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What’s it like to see your hometown on the cinema screen? It would be weird for me, as Exeter has never, as far as I know, been seen in any major modern film or TV series. Its historic quay area was used for some sequences in the TV series The Onedin Line,but I’ve never really seen a place with which I’m intimately familiar on the big screen. This applies to pretty much everywhere I’ve lived – Exeter, Norwich, London, Dublin, Genova and Brussels. Even though some of those are capital cities, London is the only one you ever see with any regularity (and even then it’s just a token shot of the Houses of Parliament or the London Eye before they cut to a studio interior). It has to be said that this is partly because the local authorities make it so much more difficult for film crews over here than they do on the other side of the Atlantic

But for some people this must be normal. How does it feel if you live in New York, San Francisco, Los Angeles, Washington D. C.? Does it make the movie feel closer to you, like it’s part of your world, or does it make you feel like your world is part of a movie set, filled with recognisable views, streets, buildings?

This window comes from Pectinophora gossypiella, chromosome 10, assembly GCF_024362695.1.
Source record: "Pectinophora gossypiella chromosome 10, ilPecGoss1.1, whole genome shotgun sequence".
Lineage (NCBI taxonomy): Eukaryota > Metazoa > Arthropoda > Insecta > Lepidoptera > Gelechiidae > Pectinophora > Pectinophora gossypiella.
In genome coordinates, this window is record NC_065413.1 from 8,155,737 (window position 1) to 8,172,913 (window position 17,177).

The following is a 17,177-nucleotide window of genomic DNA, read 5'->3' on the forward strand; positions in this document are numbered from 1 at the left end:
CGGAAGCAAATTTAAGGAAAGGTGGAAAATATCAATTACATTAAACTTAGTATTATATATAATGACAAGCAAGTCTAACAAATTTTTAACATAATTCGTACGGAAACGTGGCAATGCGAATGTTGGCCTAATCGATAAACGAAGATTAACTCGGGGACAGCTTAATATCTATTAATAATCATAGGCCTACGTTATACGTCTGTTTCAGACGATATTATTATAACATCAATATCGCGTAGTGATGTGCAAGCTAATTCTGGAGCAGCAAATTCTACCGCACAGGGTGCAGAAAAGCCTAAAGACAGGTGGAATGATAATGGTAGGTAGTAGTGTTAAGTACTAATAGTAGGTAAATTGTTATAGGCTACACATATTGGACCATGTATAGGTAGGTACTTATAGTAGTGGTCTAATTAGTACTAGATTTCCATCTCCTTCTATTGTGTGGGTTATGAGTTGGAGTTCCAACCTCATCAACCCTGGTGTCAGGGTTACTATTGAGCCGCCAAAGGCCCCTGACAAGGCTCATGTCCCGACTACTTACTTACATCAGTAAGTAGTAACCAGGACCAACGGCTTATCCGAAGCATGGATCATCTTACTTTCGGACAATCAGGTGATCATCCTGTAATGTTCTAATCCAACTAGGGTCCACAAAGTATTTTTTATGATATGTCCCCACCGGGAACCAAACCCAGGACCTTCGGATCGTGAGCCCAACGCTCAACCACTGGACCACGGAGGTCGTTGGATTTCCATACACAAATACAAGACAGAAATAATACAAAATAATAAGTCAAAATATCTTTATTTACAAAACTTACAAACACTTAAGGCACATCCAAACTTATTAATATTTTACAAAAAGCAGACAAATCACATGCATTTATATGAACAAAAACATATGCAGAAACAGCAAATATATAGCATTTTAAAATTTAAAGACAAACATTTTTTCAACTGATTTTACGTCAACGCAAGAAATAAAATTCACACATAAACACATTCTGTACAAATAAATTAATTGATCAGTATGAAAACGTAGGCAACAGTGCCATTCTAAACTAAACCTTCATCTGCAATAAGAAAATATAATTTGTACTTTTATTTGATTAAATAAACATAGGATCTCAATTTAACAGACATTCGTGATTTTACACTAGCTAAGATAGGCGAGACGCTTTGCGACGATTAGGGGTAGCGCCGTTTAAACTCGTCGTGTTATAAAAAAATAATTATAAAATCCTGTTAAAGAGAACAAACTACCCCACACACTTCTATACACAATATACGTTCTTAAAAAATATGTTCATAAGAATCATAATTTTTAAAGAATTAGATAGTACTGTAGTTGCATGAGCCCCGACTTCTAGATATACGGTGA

Michael Winterbottom is currently shooting a film called Genova, and, as far as I know, this is the first time such a high profile (it stars Colin Firth! Swoon!) international production has been made (and set) there. It’ll be interesting to see it when it comes out next year, but I worry that it’ll take me out of the story a little. When I watch a film and they go somewhere I know, it breaks the spell, like they’ve stepped out of “movieland” and into the “real world”, à la Last Action Hero.
There are advantages to your town never being in a famous film. New Zealanders must by now be sick of hordes of Tolkein fans trampling over their landscape saying “Look! The Fields of Pelennor!”